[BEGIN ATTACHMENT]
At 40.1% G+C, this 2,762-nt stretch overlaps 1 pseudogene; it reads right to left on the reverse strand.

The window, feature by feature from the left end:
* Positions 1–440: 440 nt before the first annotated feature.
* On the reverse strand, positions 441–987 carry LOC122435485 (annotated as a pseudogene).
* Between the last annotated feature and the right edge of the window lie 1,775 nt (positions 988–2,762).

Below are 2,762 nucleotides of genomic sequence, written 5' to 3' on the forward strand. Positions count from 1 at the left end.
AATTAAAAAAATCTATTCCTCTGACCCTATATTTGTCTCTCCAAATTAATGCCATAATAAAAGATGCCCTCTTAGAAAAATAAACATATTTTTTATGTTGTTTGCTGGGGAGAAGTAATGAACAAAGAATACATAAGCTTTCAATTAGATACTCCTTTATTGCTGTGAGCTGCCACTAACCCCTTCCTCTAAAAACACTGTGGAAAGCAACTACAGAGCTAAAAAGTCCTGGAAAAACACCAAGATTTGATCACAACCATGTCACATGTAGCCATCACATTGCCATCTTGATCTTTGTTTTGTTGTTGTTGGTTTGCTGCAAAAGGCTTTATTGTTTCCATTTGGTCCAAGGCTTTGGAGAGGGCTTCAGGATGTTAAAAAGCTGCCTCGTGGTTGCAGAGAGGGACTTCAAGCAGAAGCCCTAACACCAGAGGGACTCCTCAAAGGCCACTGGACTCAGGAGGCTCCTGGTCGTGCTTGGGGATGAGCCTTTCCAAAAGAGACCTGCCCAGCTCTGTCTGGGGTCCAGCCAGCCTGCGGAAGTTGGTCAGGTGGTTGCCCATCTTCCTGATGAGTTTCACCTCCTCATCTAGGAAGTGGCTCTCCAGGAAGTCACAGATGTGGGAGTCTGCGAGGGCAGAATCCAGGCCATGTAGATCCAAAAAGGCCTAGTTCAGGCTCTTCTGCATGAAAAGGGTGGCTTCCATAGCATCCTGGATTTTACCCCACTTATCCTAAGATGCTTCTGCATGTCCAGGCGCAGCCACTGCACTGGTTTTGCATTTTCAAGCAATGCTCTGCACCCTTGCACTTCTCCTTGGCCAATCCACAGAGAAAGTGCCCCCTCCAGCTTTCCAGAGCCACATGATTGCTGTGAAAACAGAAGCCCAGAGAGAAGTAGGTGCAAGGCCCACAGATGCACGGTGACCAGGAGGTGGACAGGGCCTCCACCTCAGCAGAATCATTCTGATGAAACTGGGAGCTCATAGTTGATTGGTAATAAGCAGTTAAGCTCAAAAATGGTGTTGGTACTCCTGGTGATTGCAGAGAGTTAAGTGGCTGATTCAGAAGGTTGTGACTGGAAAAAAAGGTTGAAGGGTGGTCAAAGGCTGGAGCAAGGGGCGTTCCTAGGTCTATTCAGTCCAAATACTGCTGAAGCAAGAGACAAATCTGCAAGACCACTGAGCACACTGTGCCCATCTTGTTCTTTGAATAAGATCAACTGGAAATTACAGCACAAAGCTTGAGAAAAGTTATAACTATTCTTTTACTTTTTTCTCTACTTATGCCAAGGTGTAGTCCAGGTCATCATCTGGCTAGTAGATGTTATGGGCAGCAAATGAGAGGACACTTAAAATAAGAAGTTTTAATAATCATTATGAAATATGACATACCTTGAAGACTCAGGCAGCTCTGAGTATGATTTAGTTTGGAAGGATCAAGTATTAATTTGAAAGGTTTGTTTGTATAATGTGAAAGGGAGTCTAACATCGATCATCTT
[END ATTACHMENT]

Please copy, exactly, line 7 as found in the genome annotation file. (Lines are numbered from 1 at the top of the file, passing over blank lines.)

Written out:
AATTAAAAAAATCTATTCCTCTGACCCTATATTTGTCTCTCCAAATTAATGCCATAATAAAAGATGCCCTCTTAGAAAAATAAACATATTTTTTATGTTGTTTGCTGGGGAGAAGTAATGAACAAAGAATACATAAGCTTTCAATTAGATACTCCTTTATTGCTGTGAGCTGCCACTAACCCCTTCCTCTAAAAACACTGTGGAAAGCAACTACAGAGCTAAAAAGTCCTGGAAAAACACCAAGATTTGATCACAACCATGTCACATGTAGCCATCACATTGCCATCTTGATCTTTGTTTTGTTGTTGTTGGTTTGCTGCAAAAGGCTTTATTGTTTCCATTTGGTCCAAGGCTTTGGAGAGGGCTTCAGGATGTTAAAAAGCTGCCTCGTGGTTGCAGAGAGGGACTTCAAGCAGAAGCCCTAACACCAGAGGGACTCCTCAAAGGCCACTGGACTCAGGAGGCTCCTGGTCGTGCTTGGGGATGAGCCTTTCCAAAAGAGACCTGCCCAGCTCTGTCTGGGGTCCAGCCAGCCTGCGGAAGTTGGTCAGGTGGTTGCCCATCTTCCTGATGAGTTTCACCTCCTCATCTAGGAAGTGGCTCTCCAGGAAGTCACAGATGTGGGAGTCTGCGAGGGCAGAATCCAGGCCATGTAGATCCAAAAAGGCCTAGTTCAGGCTCTTCTGCATGAAAAGGGTGGCTTCCATAGCATCCTGGATTTTACCCCACTTATCCTAAGATGCTTCTGCATGTCCAGGCGCAGCCACTGCACTGGTTTTGCATTTTCAAGCAATGCTCTGCACCCTTGCACTTCTCCTTGGCCAATCCACAGAGAAAGTGCCCCCTCCAGCTTTCCAGAGCCACATGATTGCTGTGAAAACAGAAGCCCAGAGAGAAGTAGGTGCAAGGCCCACAGATGCACGGTGACCAGGAGGTGGACAGGGCCTCCACCTCAGCAGAATCATTCTGATGAAACTGGGAGCTCATAGTTGATTGGTAATAAGCAGTTAAGCTCAAAAATGGTGTTGGTACTCCTGGTGATTGCAGAGAGTTAAGTGGCTGATTCAGAAGGTTGTGACTGGAAAAAAAGGTTGAAGGGTGGTCAAAGGCTGGAGCAAGGGGCGTTCCTAGGTCTATTCAGTCCAAATACTGCTGAAGCAAGAGACAAATCTGCAAGACCACTGAGCACACTGTGCCCATCTTGTTCTTTGAATAAGATCAACTGGAAATTACAGCACAAAGCTTGAGAAAAGTTATAACTATTCTTTTACTTTTTTCTCTACTTATGCCAAGGTGTAGTCCAGGTCATCATCTGGCTAGTAGATGTTATGGGCAGCAAATGAGAGGACACTTAAAATAAGAAGTTTTAATAATCATTATGAAATATGACATACCTTGAAGACTCAGGCAGCTCTGAGTATGATTTAGTTTGGAAGGATCAAGTATTAATTTGAAAGGTTTGTTTGTATAATGTGAAAGGGAGTCTAACATCGATCATCTT